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September 22, 2018

Kiambu farmer ventures into rare jack bean farming

Bibiana Kuria weighs the jack bean ready for the next field exhibition.
Bibiana Kuria weighs the jack bean ready for the next field exhibition.

The road to Kagaa from Githunguri town in Kiambu County is predominately marram. However, the numerous farms that border it provide for a scenic view.

Bibiana Kuria’s farm is one of them. Unlike the other farmers who have focused on tea farming, the 57-year-old grows Jack bean (Canavalia ensiformis), a climbing variety that is high yielding and only needs a small area to grow.

Land is shrinking in the county due to a real estate boom and this is choking the over 75 per cent small holder farmers’ ability to feed the population with beans.

Bibiana’s farming venture begun in 2007 after the death of her husband.

She started attending field work in Githunguri, Thika, Limuru and Kijabe to learn new farming techniques.

“At the field work I saw some farmers doing so well and got encouraged. I started off growing spinach, English potatoes and kales,” says Bibiana.

A week’s training at Mazingira Institute on food security changed the course of her life completely. “In 2008, a friend from United States introduced me to jack bean farming. She was selling a seed at Sh30 and I bought four seeds and he taught me how to plant it,” she adds.

From her three quarter of an acre, Bibiana is able to produce up to 80kgs of the beans during peak season. “Just like the classical jack and the beanstalk story, the money keeps on growing. My three sons have reached secondary level and are all employed. I have a degree in food science and technology from Jomo Kenyatta University of Agriculture and Technology (JKUAT),”says Bibiana.

The shrinking market for the beans has Bibiana worried, yet the jack bean has high nutritional value and acts as animal fodder that could increase food security to smallholder farmers.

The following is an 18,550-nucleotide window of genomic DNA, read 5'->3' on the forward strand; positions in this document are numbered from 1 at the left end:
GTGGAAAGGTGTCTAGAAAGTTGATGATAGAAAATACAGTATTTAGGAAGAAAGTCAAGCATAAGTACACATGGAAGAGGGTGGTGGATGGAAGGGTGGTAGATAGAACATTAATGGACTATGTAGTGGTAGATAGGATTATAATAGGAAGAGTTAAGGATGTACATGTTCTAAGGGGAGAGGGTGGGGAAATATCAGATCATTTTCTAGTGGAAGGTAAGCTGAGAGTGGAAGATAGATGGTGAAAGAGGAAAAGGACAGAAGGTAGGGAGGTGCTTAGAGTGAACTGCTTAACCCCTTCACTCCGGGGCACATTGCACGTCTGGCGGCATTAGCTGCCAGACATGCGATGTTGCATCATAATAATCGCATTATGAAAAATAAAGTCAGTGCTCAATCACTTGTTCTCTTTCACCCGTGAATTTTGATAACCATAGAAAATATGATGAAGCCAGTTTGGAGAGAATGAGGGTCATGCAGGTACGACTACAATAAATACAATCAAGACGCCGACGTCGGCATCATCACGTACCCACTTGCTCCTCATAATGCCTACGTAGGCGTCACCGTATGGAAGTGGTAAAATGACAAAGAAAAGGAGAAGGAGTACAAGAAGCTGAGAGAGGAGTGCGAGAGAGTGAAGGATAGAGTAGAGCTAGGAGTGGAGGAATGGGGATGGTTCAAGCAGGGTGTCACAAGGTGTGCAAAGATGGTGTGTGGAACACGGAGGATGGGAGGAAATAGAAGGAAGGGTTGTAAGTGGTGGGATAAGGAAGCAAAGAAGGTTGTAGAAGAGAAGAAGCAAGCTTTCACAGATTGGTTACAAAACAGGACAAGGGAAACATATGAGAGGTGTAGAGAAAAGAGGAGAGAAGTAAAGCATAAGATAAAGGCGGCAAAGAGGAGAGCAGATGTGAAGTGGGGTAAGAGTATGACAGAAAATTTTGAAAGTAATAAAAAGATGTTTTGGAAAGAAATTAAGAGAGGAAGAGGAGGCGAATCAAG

To regain this market, Bibiana tours field exhibition and farmer trade fairs in major counties to teach farmers on how to make money from the bean.

“I attend monthly farmer trade fairs organised by Kenya Livestock Producers Association (KLPA) in conjunction with various county governments to train farmers on jack bean farming. I make Sh10,000 from the sales on a good day depending on the county I am exhibiting at,” she says.

She sells a kilogramme of jack bean at Sh2000 but she prefers selling in packages at the exhibition, with a package of 10 seeds going for Sh100. This way, she is able to make more money from the harvest.

“I also sell from house to house around Kagaa, Iria-ini and Githunguri when I am not attending the monthly exhibitions,” she says. Most smallholder bean farmers in Kenya only have access to older, lower yielding varieties that are highly susceptible to diseases.

Bibiana notes that maintaining healthy seeds is essential to unlocking agriculture potential for smallholder farmers. “I train farmer groups in different counties during exhibitions on how to produce clean seeds that enhance high crop production,” she explains.

Land preparation for jack bean should be done during dry season to reduce weeds and to ensure the soil is fine. Maximum disease suppression in the soil forms the key to a healthy and vigorous bean plant, says Bibiana.

Planting at a distance of one metre between the plants is vital, so that when it shoots one is able to place the sticks for support. “Planting should be done at the onset of the rains. Once the plant has grown it can never be affected by lack of water; it will remain green,” she notes.

After it develops around three to four suckers, farmers are advised to support the bean with a stick that has many branches or a fence with wire mesh to aid in climbing.

“Support must be provided within 1-2 weeks after emergence. If left unsupported, they will crawl on the ground leading to low yield,” she says.

Poll of the day